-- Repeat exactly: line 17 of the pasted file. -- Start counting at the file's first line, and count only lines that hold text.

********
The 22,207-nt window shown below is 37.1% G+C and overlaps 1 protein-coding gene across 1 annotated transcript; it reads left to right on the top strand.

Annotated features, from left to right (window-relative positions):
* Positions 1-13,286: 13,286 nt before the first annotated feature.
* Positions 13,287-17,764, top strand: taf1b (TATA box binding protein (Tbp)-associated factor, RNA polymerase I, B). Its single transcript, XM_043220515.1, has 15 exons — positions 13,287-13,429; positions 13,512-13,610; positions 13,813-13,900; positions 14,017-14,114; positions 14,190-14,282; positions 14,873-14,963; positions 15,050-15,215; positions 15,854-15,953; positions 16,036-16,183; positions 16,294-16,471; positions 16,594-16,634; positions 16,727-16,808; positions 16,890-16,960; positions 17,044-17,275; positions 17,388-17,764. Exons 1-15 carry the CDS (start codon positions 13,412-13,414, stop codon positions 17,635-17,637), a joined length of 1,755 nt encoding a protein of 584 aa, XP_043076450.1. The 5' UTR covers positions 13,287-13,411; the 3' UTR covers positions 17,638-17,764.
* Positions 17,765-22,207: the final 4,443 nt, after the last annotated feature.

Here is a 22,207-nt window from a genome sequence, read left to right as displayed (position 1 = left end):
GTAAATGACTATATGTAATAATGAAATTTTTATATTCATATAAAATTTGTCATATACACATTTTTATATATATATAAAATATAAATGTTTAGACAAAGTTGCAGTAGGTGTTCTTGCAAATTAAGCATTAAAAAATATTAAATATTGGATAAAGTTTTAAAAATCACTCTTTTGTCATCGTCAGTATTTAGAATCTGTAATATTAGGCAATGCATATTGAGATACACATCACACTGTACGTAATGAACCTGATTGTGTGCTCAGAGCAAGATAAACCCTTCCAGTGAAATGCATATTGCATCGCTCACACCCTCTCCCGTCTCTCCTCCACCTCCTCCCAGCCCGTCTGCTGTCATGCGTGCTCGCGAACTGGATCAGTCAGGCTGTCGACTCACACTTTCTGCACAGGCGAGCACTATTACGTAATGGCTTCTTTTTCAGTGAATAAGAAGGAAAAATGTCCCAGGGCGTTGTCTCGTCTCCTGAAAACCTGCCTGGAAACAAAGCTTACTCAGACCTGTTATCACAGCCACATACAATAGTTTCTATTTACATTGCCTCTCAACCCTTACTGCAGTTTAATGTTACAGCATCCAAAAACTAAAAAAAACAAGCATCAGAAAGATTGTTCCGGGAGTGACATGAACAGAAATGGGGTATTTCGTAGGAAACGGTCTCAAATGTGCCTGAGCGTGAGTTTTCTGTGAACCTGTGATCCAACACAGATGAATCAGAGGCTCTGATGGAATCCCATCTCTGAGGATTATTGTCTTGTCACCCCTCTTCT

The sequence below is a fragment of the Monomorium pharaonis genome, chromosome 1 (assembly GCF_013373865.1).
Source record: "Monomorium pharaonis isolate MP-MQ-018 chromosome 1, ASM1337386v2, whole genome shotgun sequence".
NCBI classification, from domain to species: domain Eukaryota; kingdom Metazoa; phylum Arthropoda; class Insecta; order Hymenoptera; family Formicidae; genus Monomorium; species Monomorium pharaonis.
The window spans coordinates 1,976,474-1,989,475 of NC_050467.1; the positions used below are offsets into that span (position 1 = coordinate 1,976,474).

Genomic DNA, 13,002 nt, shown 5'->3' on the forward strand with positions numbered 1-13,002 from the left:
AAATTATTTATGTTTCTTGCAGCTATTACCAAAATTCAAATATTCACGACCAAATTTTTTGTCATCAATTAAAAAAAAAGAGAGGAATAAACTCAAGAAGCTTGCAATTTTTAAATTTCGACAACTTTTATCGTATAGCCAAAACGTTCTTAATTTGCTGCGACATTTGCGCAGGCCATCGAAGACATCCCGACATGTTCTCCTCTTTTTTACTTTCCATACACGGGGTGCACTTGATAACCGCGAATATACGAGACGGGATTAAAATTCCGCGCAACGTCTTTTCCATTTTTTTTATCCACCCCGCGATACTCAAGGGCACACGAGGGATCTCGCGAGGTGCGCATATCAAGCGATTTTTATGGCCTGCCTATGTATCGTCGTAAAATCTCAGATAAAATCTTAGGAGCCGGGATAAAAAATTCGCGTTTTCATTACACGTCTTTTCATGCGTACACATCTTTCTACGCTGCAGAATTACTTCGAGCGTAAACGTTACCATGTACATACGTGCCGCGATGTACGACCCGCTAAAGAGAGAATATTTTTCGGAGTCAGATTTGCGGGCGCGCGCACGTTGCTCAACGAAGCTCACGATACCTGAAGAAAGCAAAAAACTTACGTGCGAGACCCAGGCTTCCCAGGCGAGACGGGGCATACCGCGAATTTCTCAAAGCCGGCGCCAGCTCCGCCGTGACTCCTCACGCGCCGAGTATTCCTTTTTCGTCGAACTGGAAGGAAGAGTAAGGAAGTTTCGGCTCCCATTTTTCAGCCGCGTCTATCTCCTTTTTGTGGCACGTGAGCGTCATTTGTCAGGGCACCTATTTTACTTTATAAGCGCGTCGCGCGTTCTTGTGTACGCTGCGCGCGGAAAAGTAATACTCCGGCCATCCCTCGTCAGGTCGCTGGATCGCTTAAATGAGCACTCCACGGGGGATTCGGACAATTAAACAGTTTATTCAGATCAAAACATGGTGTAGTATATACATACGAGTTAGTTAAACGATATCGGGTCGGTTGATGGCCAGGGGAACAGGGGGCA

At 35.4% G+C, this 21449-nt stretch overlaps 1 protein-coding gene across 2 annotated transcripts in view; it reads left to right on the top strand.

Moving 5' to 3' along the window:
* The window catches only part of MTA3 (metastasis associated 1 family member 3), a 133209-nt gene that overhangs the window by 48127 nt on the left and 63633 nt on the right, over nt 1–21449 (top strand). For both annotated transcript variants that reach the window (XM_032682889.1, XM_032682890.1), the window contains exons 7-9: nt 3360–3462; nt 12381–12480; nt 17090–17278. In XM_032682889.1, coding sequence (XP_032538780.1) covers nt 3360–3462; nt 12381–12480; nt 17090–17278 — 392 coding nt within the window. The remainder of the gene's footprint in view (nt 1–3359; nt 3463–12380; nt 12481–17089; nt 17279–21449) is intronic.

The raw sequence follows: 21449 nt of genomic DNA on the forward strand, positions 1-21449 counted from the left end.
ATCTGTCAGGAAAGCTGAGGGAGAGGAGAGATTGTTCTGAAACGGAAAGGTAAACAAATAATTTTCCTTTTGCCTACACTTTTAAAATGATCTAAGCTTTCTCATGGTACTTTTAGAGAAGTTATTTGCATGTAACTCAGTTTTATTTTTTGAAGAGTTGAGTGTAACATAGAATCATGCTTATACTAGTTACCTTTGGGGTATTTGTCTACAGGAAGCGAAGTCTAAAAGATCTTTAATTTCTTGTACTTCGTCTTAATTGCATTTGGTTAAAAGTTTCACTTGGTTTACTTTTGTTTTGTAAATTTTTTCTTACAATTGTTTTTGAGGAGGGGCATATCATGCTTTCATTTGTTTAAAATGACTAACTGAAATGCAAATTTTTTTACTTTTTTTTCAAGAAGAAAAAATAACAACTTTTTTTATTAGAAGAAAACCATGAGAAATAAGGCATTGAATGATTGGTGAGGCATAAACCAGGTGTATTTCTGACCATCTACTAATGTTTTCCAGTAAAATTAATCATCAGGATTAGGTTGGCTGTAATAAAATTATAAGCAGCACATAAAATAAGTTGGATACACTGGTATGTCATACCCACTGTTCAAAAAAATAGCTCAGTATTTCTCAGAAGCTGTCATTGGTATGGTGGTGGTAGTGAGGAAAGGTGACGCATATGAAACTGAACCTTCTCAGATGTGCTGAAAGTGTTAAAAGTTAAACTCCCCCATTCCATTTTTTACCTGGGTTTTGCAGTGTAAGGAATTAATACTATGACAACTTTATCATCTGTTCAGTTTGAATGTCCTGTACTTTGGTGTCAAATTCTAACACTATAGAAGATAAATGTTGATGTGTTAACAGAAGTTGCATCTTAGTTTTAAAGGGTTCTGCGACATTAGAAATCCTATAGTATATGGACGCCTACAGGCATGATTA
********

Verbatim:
The raw sequence follows: 21449 nt of genomic DNA on the forward strand, positions 1-21449 counted from the left end.